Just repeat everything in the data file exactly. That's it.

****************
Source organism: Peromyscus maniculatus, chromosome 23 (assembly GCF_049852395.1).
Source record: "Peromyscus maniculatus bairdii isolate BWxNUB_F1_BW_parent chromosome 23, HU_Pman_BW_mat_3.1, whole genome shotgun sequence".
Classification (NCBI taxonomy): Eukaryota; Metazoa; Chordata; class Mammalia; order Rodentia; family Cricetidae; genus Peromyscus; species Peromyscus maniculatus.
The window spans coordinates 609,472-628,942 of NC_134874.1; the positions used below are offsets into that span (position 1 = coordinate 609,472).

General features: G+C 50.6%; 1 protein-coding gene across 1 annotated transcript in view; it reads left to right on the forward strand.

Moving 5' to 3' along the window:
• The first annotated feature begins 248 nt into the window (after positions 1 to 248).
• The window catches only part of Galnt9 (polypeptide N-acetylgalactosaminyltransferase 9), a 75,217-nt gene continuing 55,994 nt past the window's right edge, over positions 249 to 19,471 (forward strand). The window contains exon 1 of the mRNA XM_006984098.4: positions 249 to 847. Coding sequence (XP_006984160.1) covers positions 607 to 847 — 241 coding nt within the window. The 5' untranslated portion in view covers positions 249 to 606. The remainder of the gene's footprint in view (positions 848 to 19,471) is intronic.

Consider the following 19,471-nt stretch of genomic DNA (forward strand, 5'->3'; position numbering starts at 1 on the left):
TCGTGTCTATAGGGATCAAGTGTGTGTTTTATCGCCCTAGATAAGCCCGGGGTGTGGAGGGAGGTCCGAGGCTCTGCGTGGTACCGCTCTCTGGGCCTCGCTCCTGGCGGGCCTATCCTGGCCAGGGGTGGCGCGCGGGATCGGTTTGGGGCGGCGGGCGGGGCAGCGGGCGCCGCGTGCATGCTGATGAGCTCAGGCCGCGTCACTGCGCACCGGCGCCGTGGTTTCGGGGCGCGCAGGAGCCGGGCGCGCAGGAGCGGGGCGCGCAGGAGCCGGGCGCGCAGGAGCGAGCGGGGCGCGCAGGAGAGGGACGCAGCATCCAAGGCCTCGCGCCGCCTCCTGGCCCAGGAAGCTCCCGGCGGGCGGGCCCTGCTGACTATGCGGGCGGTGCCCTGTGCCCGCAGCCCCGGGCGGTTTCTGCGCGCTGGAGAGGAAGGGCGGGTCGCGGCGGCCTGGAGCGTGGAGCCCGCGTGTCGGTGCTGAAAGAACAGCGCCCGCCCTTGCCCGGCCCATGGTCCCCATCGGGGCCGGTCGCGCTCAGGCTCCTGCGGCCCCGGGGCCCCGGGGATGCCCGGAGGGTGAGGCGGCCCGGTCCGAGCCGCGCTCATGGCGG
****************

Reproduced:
Source organism: Peromyscus maniculatus, chromosome 23 (assembly GCF_049852395.1).
Source record: "Peromyscus maniculatus bairdii isolate BWxNUB_F1_BW_parent chromosome 23, HU_Pman_BW_mat_3.1, whole genome shotgun sequence".
Classification (NCBI taxonomy): Eukaryota; Metazoa; Chordata; class Mammalia; order Rodentia; family Cricetidae; genus Peromyscus; species Peromyscus maniculatus.
The window spans coordinates 609,472-628,942 of NC_134874.1; the positions used below are offsets into that span (position 1 = coordinate 609,472).

General features: G+C 50.6%; 1 protein-coding gene across 1 annotated transcript in view; it reads left to right on the forward strand.

Moving 5' to 3' along the window:
• The first annotated feature begins 248 nt into the window (after positions 1 to 248).
• The window catches only part of Galnt9 (polypeptide N-acetylgalactosaminyltransferase 9), a 75,217-nt gene continuing 55,994 nt past the window's right edge, over positions 249 to 19,471 (forward strand). The window contains exon 1 of the mRNA XM_006984098.4: positions 249 to 847. Coding sequence (XP_006984160.1) covers positions 607 to 847 — 241 coding nt within the window. The 5' untranslated portion in view covers positions 249 to 606. The remainder of the gene's footprint in view (positions 848 to 19,471) is intronic.

Consider the following 19,471-nt stretch of genomic DNA (forward strand, 5'->3'; position numbering starts at 1 on the left):
TCGTGTCTATAGGGATCAAGTGTGTGTTTTATCGCCCTAGATAAGCCCGGGGTGTGGAGGGAGGTCCGAGGCTCTGCGTGGTACCGCTCTCTGGGCCTCGCTCCTGGCGGGCCTATCCTGGCCAGGGGTGGCGCGCGGGATCGGTTTGGGGCGGCGGGCGGGGCAGCGGGCGCCGCGTGCATGCTGATGAGCTCAGGCCGCGTCACTGCGCACCGGCGCCGTGGTTTCGGGGCGCGCAGGAGCCGGGCGCGCAGGAGCGGGGCGCGCAGGAGCCGGGCGCGCAGGAGCGAGCGGGGCGCGCAGGAGAGGGACGCAGCATCCAAGGCCTCGCGCCGCCTCCTGGCCCAGGAAGCTCCCGGCGGGCGGGCCCTGCTGACTATGCGGGCGGTGCCCTGTGCCCGCAGCCCCGGGCGGTTTCTGCGCGCTGGAGAGGAAGGGCGGGTCGCGGCGGCCTGGAGCGTGGAGCCCGCGTGTCGGTGCTGAAAGAACAGCGCCCGCCCTTGCCCGGCCCATGGTCCCCATCGGGGCCGGTCGCGCTCAGGCTCCTGCGGCCCCGGGGCCCCGGGGATGCCCGGAGGGTGAGGCGGCCCGGTCCGAGCCGCGCTCATGGCGG